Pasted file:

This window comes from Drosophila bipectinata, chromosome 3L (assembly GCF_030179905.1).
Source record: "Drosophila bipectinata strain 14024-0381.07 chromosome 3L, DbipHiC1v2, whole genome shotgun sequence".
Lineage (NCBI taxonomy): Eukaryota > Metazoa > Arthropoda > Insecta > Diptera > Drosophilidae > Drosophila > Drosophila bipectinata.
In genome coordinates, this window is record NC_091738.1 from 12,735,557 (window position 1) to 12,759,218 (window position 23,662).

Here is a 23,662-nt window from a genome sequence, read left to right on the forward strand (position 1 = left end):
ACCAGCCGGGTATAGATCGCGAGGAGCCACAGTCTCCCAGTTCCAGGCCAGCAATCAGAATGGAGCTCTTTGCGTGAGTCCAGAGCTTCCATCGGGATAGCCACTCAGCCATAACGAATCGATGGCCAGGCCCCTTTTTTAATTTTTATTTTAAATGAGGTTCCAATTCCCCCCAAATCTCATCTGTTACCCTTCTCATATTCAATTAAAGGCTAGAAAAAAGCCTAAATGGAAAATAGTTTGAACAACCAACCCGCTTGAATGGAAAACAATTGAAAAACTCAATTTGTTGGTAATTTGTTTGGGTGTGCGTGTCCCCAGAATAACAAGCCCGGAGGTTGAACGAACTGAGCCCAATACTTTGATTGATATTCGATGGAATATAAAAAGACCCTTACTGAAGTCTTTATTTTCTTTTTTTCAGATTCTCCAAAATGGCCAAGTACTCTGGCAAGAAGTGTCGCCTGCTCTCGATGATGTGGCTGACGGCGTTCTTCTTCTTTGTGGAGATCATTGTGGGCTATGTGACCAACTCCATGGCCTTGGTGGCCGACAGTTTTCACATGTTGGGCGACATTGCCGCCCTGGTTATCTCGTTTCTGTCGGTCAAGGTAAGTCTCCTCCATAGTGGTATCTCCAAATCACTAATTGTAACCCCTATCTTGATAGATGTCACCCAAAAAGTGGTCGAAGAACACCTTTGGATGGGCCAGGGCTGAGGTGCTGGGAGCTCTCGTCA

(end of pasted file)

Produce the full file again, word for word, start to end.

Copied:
This window comes from Drosophila bipectinata, chromosome 3L (assembly GCF_030179905.1).
Source record: "Drosophila bipectinata strain 14024-0381.07 chromosome 3L, DbipHiC1v2, whole genome shotgun sequence".
Lineage (NCBI taxonomy): Eukaryota > Metazoa > Arthropoda > Insecta > Diptera > Drosophilidae > Drosophila > Drosophila bipectinata.
In genome coordinates, this window is record NC_091738.1 from 12,735,557 (window position 1) to 12,759,218 (window position 23,662).

Here is a 23,662-nt window from a genome sequence, read left to right on the forward strand (position 1 = left end):
ACCAGCCGGGTATAGATCGCGAGGAGCCACAGTCTCCCAGTTCCAGGCCAGCAATCAGAATGGAGCTCTTTGCGTGAGTCCAGAGCTTCCATCGGGATAGCCACTCAGCCATAACGAATCGATGGCCAGGCCCCTTTTTTAATTTTTATTTTAAATGAGGTTCCAATTCCCCCCAAATCTCATCTGTTACCCTTCTCATATTCAATTAAAGGCTAGAAAAAAGCCTAAATGGAAAATAGTTTGAACAACCAACCCGCTTGAATGGAAAACAATTGAAAAACTCAATTTGTTGGTAATTTGTTTGGGTGTGCGTGTCCCCAGAATAACAAGCCCGGAGGTTGAACGAACTGAGCCCAATACTTTGATTGATATTCGATGGAATATAAAAAGACCCTTACTGAAGTCTTTATTTTCTTTTTTTCAGATTCTCCAAAATGGCCAAGTACTCTGGCAAGAAGTGTCGCCTGCTCTCGATGATGTGGCTGACGGCGTTCTTCTTCTTTGTGGAGATCATTGTGGGCTATGTGACCAACTCCATGGCCTTGGTGGCCGACAGTTTTCACATGTTGGGCGACATTGCCGCCCTGGTTATCTCGTTTCTGTCGGTCAAGGTAAGTCTCCTCCATAGTGGTATCTCCAAATCACTAATTGTAACCCCTATCTTGATAGATGTCACCCAAAAAGTGGTCGAAGAACACCTTTGGATGGGCCAGGGCTGAGGTGCTGGGAGCTCTCGTCA